Open main menu

Jacques Doniol-Valcroze (French: [ʒak dɔnjɔl valkʁoz]; 15 March 1920 – 6 October 1989) was a French actor, critic, screenwriter, and director. In 1951, Doniol-Valcroze was a co-founder of the renowned film magazine Cahiers du cinéma, along with André Bazin and Joseph-Marie Lo Duca. The magazine was initially edited by Doniol-Valcroze between 1951-1957. As critic, he championed numerous filmmakers including Orson Welles, Howard Hawks, and Nicholas Ray.

Jacques Doniol-Valcroze
Jacques-doniol-valcroze.jpeg
Born(1920-03-15)15 March 1920
Died6 October 1989(1989-10-06) (aged 69)
NationalityFrench
OccupationFilm critic, Film director, screenwriter, actor

In 1955, he was a member of the jury at the 16th Venice International Film Festival,[1] and in 1964 a member of the jury at the 14th Berlin International Film Festival.[2]

New WaveEdit

In his thirties he played a pivotal role in the French New Wave, discussing the beginnings of "the new cinema" as the co-founder of Cahiers du cinéma and defended Alain Robbe-Grillet.[3]

In 1963 he appeared in L'Immortelle, an international co-produced drama art film[4] directed by Alain Robbe-Grillet.

His own works in this area include directing the film L'eau a la bouche and acting in some New Wave films, including Chantal Akerman's cult classic Jeanne Dielman, 23 quai du Commerce, 1080 Bruxelles. Additionally he was friends with François Truffaut who shot his first film Une Visite in his apartment.[5] He was married to Françoise Brion.[6]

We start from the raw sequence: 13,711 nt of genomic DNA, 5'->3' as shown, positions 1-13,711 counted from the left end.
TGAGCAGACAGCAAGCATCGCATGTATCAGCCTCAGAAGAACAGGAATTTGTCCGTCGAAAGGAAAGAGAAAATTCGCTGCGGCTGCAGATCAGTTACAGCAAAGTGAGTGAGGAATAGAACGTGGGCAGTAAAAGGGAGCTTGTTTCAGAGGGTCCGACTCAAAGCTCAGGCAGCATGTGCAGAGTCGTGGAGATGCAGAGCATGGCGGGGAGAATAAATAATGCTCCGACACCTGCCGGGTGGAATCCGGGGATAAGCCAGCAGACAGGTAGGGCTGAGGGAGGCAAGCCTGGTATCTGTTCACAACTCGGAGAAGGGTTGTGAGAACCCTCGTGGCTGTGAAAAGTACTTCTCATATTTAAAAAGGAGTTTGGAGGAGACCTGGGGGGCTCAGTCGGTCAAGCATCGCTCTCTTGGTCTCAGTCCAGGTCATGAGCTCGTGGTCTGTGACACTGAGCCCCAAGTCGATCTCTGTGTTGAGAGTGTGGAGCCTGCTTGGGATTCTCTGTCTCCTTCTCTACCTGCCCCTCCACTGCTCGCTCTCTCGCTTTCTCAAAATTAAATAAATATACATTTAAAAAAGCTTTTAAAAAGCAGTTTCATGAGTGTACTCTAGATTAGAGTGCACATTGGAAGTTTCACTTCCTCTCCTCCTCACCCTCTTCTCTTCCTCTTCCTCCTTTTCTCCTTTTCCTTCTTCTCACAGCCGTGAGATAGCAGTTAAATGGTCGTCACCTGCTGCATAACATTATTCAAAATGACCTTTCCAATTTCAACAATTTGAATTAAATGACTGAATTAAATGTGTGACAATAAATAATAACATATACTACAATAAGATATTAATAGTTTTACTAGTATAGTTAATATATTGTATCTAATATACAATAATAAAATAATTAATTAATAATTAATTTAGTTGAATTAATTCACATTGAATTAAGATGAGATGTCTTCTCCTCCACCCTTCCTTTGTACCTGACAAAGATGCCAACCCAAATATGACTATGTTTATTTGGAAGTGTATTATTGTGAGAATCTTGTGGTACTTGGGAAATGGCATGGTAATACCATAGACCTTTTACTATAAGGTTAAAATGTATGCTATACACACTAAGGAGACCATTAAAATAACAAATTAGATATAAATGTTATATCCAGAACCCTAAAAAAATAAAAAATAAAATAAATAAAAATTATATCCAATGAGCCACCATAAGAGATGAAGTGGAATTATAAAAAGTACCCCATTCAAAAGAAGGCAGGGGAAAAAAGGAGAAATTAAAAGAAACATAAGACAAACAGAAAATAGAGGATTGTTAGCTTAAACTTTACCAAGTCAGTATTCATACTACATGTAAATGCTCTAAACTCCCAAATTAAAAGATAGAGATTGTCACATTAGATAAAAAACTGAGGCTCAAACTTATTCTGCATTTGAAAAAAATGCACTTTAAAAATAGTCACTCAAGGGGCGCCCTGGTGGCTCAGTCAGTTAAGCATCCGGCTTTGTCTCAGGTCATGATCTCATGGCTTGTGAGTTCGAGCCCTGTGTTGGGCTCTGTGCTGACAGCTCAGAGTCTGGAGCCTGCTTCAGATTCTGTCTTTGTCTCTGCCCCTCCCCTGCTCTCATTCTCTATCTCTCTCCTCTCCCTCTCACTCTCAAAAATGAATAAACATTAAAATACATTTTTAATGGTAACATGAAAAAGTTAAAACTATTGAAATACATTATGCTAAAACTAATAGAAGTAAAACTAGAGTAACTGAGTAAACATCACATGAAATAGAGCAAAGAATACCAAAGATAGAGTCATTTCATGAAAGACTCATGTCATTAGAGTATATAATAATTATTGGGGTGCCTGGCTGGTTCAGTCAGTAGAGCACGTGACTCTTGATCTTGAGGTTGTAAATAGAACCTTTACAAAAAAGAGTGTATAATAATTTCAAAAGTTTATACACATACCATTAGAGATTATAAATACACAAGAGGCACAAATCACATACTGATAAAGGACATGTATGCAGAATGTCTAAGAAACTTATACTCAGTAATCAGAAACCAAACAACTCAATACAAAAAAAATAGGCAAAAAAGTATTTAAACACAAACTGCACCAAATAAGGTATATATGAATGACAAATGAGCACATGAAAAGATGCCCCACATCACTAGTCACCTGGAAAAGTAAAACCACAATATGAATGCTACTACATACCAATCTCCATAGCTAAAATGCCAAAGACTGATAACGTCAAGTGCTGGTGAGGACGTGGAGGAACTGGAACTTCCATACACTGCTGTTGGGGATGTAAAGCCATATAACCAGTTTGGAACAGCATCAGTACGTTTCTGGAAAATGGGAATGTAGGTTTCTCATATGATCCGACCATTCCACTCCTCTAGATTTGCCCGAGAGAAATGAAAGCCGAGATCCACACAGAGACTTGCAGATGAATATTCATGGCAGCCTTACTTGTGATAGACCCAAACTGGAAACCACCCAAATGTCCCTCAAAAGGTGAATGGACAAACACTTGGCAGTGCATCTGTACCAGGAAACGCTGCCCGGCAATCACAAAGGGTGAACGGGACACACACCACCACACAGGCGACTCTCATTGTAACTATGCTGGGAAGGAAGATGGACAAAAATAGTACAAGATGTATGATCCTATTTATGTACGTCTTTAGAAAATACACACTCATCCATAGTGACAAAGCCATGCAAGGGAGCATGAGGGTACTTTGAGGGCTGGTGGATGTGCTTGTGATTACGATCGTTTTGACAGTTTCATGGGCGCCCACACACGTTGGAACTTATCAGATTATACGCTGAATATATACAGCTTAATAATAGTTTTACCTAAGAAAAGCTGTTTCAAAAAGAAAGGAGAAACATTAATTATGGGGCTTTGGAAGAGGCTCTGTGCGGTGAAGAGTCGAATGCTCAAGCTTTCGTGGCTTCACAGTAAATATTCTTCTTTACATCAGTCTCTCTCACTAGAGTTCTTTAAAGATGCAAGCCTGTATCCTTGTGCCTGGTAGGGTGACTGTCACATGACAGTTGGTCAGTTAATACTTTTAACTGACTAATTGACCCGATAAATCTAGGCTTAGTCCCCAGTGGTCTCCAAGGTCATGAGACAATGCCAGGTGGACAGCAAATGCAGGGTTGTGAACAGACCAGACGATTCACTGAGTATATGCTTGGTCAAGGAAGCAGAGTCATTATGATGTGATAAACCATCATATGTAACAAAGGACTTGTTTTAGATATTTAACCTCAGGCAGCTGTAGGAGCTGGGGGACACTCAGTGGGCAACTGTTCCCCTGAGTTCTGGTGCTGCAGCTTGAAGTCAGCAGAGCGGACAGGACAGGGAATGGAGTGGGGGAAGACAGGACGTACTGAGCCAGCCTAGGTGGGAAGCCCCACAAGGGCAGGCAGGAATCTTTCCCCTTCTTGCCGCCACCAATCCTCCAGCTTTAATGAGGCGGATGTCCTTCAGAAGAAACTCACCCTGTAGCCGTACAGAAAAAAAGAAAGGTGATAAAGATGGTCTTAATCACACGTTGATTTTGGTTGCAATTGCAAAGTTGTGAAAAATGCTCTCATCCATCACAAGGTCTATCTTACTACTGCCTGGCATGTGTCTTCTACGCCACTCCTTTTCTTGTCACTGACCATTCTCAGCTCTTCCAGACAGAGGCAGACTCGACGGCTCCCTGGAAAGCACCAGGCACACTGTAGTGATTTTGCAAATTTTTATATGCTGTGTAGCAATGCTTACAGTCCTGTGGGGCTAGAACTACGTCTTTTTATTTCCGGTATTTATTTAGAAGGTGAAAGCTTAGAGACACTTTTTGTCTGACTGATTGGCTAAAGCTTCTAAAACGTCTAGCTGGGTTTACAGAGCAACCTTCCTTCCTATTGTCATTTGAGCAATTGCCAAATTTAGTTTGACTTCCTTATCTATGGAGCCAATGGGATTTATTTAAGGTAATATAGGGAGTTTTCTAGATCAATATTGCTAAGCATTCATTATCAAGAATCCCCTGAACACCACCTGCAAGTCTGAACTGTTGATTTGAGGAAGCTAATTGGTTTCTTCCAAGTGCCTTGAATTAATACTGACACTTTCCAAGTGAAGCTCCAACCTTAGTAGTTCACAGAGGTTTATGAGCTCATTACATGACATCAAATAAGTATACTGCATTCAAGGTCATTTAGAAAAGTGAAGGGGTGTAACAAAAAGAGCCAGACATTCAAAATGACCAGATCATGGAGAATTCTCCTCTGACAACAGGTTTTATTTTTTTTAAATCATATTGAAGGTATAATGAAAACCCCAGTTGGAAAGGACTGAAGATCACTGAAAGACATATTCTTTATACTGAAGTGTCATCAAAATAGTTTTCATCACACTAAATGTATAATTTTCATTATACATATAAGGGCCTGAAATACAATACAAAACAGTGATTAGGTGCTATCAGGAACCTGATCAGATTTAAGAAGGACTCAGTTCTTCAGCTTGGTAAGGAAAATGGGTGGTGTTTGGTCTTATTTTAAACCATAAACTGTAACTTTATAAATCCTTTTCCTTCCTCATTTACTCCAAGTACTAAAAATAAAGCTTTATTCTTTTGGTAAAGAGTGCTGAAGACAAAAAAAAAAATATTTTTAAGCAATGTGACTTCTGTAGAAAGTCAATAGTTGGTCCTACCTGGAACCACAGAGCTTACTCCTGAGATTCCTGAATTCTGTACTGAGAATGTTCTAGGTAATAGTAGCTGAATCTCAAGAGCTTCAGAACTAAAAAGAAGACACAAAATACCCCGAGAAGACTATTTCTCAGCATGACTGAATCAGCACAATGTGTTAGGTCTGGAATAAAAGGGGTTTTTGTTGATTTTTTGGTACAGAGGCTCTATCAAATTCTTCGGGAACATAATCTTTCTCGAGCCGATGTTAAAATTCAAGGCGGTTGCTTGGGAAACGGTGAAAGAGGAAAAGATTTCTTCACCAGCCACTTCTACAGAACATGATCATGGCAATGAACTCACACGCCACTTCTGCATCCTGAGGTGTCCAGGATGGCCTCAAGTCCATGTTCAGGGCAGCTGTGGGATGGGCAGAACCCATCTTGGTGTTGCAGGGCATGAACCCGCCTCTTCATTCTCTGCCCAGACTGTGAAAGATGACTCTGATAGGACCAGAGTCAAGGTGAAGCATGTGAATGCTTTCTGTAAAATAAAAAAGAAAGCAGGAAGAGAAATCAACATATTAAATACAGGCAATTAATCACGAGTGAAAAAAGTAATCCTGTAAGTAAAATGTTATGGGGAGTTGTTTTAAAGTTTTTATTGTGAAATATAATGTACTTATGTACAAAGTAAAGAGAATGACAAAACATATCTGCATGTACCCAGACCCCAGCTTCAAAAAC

The Director’s Fortnight, founded in 1968 during the nationwide strikes which closed down the Cannes Film Festival that year, was the brainchild of Jacques Doniol-Valcroze. The event was sponsored by his fledgling Société des Réalisateurs de Films (Film Directors Society) with the intention of "...opening up the Cannes Festival to little-known filmmakers and national cinemas, without concern for budgets or shooting formats."[7]

He died of a ruptured aneurysm in 1989.

FilmographyEdit

Year Title Role Notes
1950 Orfeu Young Man at Café des Poètes Uncredited
1960 Le bel âge Jacques
1962 And Satan Calls the Turns Éric
1963 L'Immortelle N, the Man
1963 Portuguese Vacation Jacques
1963 Los felices sesenta Víctor
1968 Je t'aime, je t'aime Le responsable d'édition
1970 Le Voyou Le banquier
1971 L'amour c'est gai, l'amour c'est triste Le 1er client
1971 Out 1 Etienne
1973 Elle court, elle court la banlieue Le premier dentiste
1973 A Full Day's Work Le juré Jacquemont, l'acteur jouant Hamlet
1975 Playing with Fire Le commissaire Laurent
1975 Jeanne Dielman, 23 quai du Commerce, 1080 Bruxelles 2nd Caller
1977 The Apprentice Heel L'adjoint au maire Forelon
1977 Goodbye Emmanuelle Michel Cordier
1978 En l'autre bord
1979 Memoirs of a French Whore
1980 Le soleil en face Un invité du débat télé
1980 Je vais craquer!!! Maxence, le critique littéraire
1984 Le Bon Plaisir Lawyer

ReferencesEdit

  1. ^ "Juries for the 1950's". Retrieved February 20, 2014.
  2. ^ "Berlinale 1964: Juries". berlinale.de. Retrieved 2010-02-16.
  3. ^ Cahiers du Cinema by Jim Hillier, David Wilson, British Film Institute, Nick Browne
  4. ^ Lewis, Zach (1 April 2014). "Blu-ray Review: 'L'immortelle' a forgotten staple of French arthouse". PopOptiq. Retrieved 13 March 2017.
  5. ^ François Truffaut by Diana Holmes, Robert Ingram, pg 38
  6. ^ Brion, F. (1972) "[Interview with André Gardies]", in: Gardies, A. Alain Robbe-Grillet. Paris: Seghers; pp. 166-68
  7. ^ "Cannes Film Festival Films: Director's Fortnight". cannesguide.com.